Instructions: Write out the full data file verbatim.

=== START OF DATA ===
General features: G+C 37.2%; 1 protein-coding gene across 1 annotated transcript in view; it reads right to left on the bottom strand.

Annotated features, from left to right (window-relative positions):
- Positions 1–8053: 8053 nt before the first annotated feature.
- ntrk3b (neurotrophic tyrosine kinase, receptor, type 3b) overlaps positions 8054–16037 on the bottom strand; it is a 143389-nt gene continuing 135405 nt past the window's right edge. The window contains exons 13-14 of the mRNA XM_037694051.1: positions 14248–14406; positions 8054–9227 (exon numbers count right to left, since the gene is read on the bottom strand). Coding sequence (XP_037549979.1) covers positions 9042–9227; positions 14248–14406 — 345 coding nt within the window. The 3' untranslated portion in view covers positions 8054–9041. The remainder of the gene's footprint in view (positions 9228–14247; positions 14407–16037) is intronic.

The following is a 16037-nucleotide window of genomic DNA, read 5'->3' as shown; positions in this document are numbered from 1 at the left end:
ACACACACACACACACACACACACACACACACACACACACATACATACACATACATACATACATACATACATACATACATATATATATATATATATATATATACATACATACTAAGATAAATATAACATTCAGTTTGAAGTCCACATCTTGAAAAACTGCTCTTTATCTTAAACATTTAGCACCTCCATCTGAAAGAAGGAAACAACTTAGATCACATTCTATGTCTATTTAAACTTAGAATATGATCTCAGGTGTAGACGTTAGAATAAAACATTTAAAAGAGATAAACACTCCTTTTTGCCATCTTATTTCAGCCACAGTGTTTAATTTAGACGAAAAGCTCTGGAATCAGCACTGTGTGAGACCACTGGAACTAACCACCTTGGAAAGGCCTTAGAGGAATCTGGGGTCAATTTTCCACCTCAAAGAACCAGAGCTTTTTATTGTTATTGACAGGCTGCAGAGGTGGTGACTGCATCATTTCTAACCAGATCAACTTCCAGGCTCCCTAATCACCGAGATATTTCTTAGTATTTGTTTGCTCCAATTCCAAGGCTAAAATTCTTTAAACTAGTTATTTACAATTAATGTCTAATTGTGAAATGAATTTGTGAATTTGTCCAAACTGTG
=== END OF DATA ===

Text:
General features: G+C 37.2%; 1 protein-coding gene across 1 annotated transcript in view; it reads right to left on the bottom strand.

Annotated features, from left to right (window-relative positions):
- Positions 1–8053: 8053 nt before the first annotated feature.
- ntrk3b (neurotrophic tyrosine kinase, receptor, type 3b) overlaps positions 8054–16037 on the bottom strand; it is a 143389-nt gene continuing 135405 nt past the window's right edge. The window contains exons 13-14 of the mRNA XM_037694051.1: positions 14248–14406; positions 8054–9227 (exon numbers count right to left, since the gene is read on the bottom strand). Coding sequence (XP_037549979.1) covers positions 9042–9227; positions 14248–14406 — 345 coding nt within the window. The 3' untranslated portion in view covers positions 8054–9041. The remainder of the gene's footprint in view (positions 9228–14247; positions 14407–16037) is intronic.

The following is a 16037-nucleotide window of genomic DNA, read 5'->3' as shown; positions in this document are numbered from 1 at the left end:
ACACACACACACACACACACACACACACACACACACACACATACATACACATACATACATACATACATACATACATACATATATATATATATATATATATATACATACATACTAAGATAAATATAACATTCAGTTTGAAGTCCACATCTTGAAAAACTGCTCTTTATCTTAAACATTTAGCACCTCCATCTGAAAGAAGGAAACAACTTAGATCACATTCTATGTCTATTTAAACTTAGAATATGATCTCAGGTGTAGACGTTAGAATAAAACATTTAAAAGAGATAAACACTCCTTTTTGCCATCTTATTTCAGCCACAGTGTTTAATTTAGACGAAAAGCTCTGGAATCAGCACTGTGTGAGACCACTGGAACTAACCACCTTGGAAAGGCCTTAGAGGAATCTGGGGTCAATTTTCCACCTCAAAGAACCAGAGCTTTTTATTGTTATTGACAGGCTGCAGAGGTGGTGACTGCATCATTTCTAACCAGATCAACTTCCAGGCTCCCTAATCACCGAGATATTTCTTAGTATTTGTTTGCTCCAATTCCAAGGCTAAAATTCTTTAAACTAGTTATTTACAATTAATGTCTAATTGTGAAATGAATTTGTGAATTTGTCCAAACTGTG